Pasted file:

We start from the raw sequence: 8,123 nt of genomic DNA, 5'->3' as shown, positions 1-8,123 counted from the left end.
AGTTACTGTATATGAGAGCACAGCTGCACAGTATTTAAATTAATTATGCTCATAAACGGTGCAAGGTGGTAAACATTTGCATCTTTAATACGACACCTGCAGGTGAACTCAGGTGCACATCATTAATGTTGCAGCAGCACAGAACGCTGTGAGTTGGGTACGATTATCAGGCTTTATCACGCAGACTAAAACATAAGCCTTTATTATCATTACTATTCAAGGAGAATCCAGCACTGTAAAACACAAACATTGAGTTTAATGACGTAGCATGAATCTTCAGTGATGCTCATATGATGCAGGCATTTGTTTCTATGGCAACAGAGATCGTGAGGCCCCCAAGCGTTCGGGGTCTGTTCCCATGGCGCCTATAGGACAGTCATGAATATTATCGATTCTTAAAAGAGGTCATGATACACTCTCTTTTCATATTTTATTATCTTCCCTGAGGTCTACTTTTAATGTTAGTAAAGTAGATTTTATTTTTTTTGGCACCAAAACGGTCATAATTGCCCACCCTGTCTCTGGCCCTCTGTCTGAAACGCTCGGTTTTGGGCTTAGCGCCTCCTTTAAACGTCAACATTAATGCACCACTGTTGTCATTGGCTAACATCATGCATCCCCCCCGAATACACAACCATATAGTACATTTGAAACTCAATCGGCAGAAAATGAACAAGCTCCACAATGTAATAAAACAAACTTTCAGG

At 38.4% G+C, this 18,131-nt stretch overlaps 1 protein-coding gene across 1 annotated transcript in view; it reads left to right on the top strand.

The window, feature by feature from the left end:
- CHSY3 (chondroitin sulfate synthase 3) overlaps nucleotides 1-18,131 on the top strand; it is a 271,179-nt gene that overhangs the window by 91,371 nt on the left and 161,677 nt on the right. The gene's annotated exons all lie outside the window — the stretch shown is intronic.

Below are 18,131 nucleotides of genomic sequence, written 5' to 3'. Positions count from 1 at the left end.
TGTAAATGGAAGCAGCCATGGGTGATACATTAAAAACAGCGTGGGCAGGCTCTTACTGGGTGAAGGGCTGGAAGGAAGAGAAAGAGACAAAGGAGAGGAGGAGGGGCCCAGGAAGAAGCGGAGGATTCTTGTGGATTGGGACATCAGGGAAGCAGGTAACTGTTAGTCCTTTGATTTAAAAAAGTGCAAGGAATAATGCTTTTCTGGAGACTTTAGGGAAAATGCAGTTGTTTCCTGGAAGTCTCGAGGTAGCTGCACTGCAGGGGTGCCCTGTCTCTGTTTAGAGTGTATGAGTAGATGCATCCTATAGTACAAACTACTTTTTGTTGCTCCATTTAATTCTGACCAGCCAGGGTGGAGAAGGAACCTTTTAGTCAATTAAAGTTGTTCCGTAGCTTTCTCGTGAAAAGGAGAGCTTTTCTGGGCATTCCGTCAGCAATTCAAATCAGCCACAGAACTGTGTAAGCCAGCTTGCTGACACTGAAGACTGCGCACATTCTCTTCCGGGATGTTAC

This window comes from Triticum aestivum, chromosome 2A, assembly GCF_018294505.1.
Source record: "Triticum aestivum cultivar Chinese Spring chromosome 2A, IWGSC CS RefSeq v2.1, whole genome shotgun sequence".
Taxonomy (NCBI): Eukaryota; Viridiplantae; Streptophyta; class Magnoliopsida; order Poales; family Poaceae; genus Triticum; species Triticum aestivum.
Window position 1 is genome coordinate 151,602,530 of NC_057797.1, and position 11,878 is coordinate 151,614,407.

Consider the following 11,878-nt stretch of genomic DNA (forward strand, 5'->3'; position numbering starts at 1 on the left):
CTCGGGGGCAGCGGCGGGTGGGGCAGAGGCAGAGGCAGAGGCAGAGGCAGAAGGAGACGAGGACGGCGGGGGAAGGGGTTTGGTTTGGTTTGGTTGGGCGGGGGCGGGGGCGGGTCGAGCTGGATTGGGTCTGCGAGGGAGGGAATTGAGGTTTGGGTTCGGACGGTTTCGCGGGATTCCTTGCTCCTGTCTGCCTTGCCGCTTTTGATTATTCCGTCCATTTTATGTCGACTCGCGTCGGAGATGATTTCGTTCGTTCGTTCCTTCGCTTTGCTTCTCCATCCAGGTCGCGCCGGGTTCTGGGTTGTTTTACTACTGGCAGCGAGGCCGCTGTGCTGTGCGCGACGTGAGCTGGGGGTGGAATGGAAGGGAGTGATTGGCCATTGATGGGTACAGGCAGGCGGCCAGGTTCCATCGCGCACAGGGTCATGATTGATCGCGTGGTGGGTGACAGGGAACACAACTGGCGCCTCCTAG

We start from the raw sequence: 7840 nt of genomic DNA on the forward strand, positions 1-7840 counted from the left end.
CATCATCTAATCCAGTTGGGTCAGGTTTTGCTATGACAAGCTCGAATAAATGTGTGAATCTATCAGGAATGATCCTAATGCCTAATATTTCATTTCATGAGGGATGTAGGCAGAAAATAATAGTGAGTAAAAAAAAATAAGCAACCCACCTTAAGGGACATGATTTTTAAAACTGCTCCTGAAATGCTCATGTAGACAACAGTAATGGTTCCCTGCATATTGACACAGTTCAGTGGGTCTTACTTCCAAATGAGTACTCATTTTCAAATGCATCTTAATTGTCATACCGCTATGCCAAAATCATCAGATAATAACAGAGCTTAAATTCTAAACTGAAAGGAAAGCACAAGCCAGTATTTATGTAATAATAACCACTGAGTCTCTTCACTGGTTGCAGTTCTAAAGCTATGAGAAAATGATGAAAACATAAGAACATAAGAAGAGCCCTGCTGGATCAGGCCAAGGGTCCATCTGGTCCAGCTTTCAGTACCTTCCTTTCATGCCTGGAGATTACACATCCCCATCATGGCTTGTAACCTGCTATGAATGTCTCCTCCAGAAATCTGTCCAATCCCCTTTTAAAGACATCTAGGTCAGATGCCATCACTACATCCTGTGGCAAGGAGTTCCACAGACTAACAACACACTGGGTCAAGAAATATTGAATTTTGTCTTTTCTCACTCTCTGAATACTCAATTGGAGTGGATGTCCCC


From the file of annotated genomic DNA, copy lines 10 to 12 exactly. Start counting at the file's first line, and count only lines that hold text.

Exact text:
Taxonomy (NCBI): Eukaryota; Viridiplantae; Streptophyta; class Magnoliopsida; order Poales; family Poaceae; genus Triticum; species Triticum aestivum.
Window position 1 is genome coordinate 151,602,530 of NC_057797.1, and position 11,878 is coordinate 151,614,407.

Consider the following 11,878-nt stretch of genomic DNA (forward strand, 5'->3'; position numbering starts at 1 on the left):